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I used to despise screen time. Now I recognize it’s key to my kids’ well-being.

It was so 2018 of me.

Sitting in one of those uncomfortable media center chairs — the kind still relevant in any John Hughes coming-of-age movie — I pumped myself up for a school board meeting to express my thoughts on something that seemed super serious at the time: screen time in the classroom.

I was concerned that my daughter was often using her school-issued device to write with during the school day, instead of pencil and paper, and so I decided to voice my concern to the community at large.

I think I’ve blocked out most of what I said that evening since it’s so irrelevant to my current pandemic existence. But I definitely said something about being a writer and how writing on paper seemed like the best way for our children to begin their academic writing career.

Of course, as I sat under the glare of those fluorescent lights, there was no way for me to know just how invaluable that online experience in the classroom would eventually be.

Back then, my kids certainly weren’t getting digital experience at home. My children don’t have personal computers.

When my kids were preschoolers and our family iPad died, we made a point to never replace it due to the turmoil it caused in our house. In a nutshell, there were too many tech-induced temper tantrums and fights over who got to go online.

But, even with that school-sanctioned iPad and computer experience they received through primary school, when Corona-chaos hit our household, we were NOT ready.

Helping my daughters — who are in first and fourth grades — with their distance learning assignments online often devolved into a four-alarm fire. It began with whining, then crying, me subsequently screaming, and then cursing.

Yep, they learned a lot of new vocabulary from me last semester, and I’m not super proud of it. But I learned a lot of important things, too.

“NOT A TEACHER.” I learned that these are words that could accurately appear on my tombstone.

And those school-issued Chromebooks that I raised a stink about at the school board meeting? They are not the devil as I previously thought. They have been welcomed into our home now and are actually critical to our survival during this pandemic — academically and socially.

For the record, I should be clear that distance learning wasn’t all storm clouds and meltdowns. Their teachers shared online tools with us that made learning more fun and interactive, some that will definitely stick around long after this crisis is over.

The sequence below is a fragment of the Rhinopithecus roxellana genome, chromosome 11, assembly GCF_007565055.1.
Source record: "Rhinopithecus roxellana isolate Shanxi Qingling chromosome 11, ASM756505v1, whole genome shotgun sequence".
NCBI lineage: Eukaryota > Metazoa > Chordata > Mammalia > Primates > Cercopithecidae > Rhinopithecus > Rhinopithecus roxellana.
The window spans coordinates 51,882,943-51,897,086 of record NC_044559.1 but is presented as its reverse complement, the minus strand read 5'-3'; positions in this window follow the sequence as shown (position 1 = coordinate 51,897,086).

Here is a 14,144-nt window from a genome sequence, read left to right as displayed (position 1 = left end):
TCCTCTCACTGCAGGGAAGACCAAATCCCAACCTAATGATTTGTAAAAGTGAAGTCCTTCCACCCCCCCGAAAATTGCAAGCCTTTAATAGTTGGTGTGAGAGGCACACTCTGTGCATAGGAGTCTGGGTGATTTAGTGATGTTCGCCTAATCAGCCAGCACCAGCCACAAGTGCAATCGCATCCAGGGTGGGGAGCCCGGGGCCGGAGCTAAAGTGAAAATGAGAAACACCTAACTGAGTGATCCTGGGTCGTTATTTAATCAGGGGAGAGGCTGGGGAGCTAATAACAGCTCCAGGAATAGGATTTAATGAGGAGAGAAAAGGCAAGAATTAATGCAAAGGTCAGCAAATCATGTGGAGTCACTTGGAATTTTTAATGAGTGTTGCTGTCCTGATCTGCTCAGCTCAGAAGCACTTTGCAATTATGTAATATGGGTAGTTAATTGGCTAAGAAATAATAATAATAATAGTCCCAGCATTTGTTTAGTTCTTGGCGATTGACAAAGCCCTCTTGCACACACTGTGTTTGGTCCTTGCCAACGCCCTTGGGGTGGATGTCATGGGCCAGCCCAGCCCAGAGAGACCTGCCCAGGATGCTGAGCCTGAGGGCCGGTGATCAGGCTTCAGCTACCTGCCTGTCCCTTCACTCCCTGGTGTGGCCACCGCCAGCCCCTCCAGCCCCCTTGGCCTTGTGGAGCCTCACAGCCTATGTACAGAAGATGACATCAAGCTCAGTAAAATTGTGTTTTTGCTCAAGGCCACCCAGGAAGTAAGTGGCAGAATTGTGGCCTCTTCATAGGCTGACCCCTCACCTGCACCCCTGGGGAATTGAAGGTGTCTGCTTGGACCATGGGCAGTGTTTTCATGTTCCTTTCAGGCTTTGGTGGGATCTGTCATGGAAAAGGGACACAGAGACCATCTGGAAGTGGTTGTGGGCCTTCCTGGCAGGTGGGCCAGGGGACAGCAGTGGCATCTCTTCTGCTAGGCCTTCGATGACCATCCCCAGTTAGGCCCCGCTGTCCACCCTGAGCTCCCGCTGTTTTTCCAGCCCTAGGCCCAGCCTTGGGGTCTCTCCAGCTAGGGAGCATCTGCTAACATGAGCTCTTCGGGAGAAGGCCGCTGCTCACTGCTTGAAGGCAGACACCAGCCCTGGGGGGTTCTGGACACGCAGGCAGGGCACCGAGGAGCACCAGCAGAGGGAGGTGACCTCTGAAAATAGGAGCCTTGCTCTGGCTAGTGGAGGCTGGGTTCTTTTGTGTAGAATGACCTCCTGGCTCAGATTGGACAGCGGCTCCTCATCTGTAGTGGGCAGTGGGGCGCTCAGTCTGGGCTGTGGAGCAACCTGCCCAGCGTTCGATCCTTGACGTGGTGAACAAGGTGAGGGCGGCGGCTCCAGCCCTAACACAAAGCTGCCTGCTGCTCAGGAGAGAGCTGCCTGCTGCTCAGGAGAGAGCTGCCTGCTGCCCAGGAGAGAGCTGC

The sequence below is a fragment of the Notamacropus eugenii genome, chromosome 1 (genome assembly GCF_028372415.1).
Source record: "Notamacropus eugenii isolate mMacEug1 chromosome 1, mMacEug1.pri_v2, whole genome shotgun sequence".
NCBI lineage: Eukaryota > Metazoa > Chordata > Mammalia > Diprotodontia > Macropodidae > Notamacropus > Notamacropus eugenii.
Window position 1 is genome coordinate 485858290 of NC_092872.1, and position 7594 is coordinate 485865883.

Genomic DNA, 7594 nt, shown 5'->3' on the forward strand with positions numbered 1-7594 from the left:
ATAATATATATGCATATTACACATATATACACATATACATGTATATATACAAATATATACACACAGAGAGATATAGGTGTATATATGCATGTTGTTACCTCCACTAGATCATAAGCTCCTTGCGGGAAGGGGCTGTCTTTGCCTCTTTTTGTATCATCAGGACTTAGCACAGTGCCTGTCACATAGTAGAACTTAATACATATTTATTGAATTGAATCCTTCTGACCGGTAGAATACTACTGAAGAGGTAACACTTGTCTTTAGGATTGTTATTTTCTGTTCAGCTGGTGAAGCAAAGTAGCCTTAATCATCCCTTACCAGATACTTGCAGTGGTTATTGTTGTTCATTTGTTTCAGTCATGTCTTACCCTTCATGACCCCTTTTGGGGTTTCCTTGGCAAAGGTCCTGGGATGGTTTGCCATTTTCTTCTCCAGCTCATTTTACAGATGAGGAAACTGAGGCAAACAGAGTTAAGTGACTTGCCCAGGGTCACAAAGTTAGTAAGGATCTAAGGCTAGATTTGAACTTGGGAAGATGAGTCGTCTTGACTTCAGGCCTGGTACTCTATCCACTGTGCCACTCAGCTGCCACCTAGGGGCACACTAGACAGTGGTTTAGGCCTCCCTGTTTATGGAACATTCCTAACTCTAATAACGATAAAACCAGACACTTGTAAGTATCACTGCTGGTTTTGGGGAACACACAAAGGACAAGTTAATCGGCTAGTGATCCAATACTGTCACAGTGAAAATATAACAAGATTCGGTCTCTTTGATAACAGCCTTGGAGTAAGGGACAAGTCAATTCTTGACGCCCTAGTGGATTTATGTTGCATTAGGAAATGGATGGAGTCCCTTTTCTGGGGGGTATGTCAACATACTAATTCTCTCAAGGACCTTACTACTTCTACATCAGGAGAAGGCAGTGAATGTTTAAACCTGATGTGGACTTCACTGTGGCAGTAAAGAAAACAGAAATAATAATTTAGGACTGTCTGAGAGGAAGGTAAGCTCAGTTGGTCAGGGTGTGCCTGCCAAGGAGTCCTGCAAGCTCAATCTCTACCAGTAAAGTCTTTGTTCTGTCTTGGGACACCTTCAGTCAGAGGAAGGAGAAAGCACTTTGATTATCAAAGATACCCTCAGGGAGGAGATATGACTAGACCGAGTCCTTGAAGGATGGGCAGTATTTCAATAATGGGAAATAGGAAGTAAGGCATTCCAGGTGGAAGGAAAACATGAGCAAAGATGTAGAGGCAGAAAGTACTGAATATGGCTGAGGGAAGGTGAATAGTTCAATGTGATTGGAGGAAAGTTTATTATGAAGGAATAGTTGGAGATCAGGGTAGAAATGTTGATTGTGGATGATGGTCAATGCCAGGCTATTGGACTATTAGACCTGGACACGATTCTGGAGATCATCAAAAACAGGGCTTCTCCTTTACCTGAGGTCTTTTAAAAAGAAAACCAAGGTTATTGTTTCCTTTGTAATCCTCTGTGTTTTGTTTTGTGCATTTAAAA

We were introduced to some awesome reading websites/apps like GetEpic.com, HooplaDigital.com and Raz-Kids.com that challenged the kids to consume more books and also suggested books they wouldn’t typically pick for themselves.

They tried and liked various learning websites — Freckle.com, Dreambox.com, Khan Academy Kids — that made the typical English and math work more engaging.

I know we’re not alone in praising social media apps like Facebook Messenger that were key in helping my daughters connect with all of the friends they missed so much.

There was a daily Google Meet for my daughter’s fourth grade class that was consistently engaging, thanks to fun, teacher-created events like a talent show day, show and tell, and more.

My youngest daughter adored her weekly one-on-one virtual meetings with her first grade teacher, a huge change from non-pandemic school where interruptions in the classroom were common during one-on-one time.

Sure, if left to their own devices (no pun intended) my kids will still get tunnel vision and ultimately end up going somewhere non-educational on said device — in my daughters’ cases, we’re talking places like Amazon.com or TheAmericanGirlStore.com.

I am well aware of and very cautious about the speed at which devices have crept back into our lives.

I’ve installed the Google Family Link monitoring app, which tells me where they’re going when I’m working and not able to look over their shoulder. I’ve also talked with them about some of the dangers they face online.

While my feelings about tech have shifted, I still get anxious about what it’s doing to their developing brains and how to manage their use — because when remote learning ends, we hopefully won’t be signing on as much.